exit the subshell with


back in the cpan-shell type

cpan> install DBD::mysql
cpan> q

It still gives some warnings, but this is not a problem.

Koha 2.2.9/OS 10.4.10/XCode 2.2.1: build procedure of the Perl module DBD::mysql - in this case the documentation on the wiki is misleading as it says that after the small change of “$cflags” in Makefile.PL everything should work if you use the argument ”-force install” with cpan. ”-force install” works for almost everything but not for DBD::mysql…

The real problem ( is that “mysql_config” delivers the wrong paths for cflags and libs - this is confirmed for mysql 4 and 5. (a second problem lies in the environment variables in general as osx only defines a minimal set).

Imho the best solution is to write the paths directly in the build-script but running the following lines also works:

sudo perl Makefile.PL \
–cflags=”-I/usr/local/mysql/include -Os -arch i386 -fno-common” \
–libs=”-L/usr/local/mysql/lib -lmysqlclient -lz -lm”

As cpan has no uninstall-option I recommend the switch to “cpan plus”that has the possibility to uninstall and integrates better in terminal than actual cpan…

Some remark to the actual installation process - after getting DBD::mysql working, the module-check in the installer script still doesn't recognise the module as installed. It helped to comment the module DBD::mysql out - it sounds dangerous/silly but everything runs smoothly.

Koha installation

Now you are ready to download and install Koha. Download the archive and extract it anywhere you want.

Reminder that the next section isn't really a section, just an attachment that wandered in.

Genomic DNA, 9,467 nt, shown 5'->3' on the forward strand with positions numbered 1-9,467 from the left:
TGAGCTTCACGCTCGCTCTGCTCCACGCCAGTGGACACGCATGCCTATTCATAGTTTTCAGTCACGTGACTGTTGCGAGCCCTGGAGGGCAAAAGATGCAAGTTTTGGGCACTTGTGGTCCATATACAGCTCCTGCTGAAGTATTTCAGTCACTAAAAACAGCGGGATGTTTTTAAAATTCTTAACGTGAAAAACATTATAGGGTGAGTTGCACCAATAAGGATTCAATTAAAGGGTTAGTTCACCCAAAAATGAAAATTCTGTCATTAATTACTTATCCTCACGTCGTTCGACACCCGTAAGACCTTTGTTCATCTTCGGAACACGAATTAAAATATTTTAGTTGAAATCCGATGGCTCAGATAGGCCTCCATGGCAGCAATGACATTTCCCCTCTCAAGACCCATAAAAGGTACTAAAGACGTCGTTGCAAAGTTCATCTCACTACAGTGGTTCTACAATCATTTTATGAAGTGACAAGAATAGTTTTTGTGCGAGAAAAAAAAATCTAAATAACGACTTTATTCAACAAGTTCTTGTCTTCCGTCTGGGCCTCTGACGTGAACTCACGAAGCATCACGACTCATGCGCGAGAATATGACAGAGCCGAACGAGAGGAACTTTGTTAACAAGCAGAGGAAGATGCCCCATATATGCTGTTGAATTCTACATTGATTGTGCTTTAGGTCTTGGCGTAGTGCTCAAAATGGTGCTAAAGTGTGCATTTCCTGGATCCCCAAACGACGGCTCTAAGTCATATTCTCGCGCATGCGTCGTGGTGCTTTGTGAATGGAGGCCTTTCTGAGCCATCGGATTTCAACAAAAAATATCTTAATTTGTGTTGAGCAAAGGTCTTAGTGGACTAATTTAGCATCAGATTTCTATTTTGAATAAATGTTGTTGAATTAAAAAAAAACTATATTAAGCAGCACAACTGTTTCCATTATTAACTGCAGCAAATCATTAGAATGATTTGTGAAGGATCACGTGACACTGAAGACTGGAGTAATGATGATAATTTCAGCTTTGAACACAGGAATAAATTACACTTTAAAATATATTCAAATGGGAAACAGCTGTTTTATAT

Since we installed MySQL 5 and Koha is not officially compatible with it, we have to patch a few files. First edit “koha.mysql”. Find the line ” return char(4) default NULL, ” and replace it by ” `return` char(4) default NULL, ” (i.e. enclose return in backticks).

Then there is a bug in the file scripts/updater/updatedatabase in line 1685 it should be ” $action = “change”; ”, not ” $action = “change $field”; ”

Koha 2.2.9/OS 10.4.10/XCode 2.2.1: The error mentioned on the wiki for “koha.mysql” is fixed in 2.2.9. The correction in …/scripts/updater/updatedatabase has still to be made.

Now navigate to that location in the terminal (did you know: you can just type “cd” and the drag and drop the folder in the terminal, its full path will be inserted.)

Start the installer by typing


The installation process is more or less self explaining, I'll give only a few hints here:

  • When asked for a username and password for the Koha-database, don't provide root and you mysql root-password. This is just for Koha, you'll be asked later during the installation for your mysql root password with “To create the koha database, please enter your mysql server's root user password:”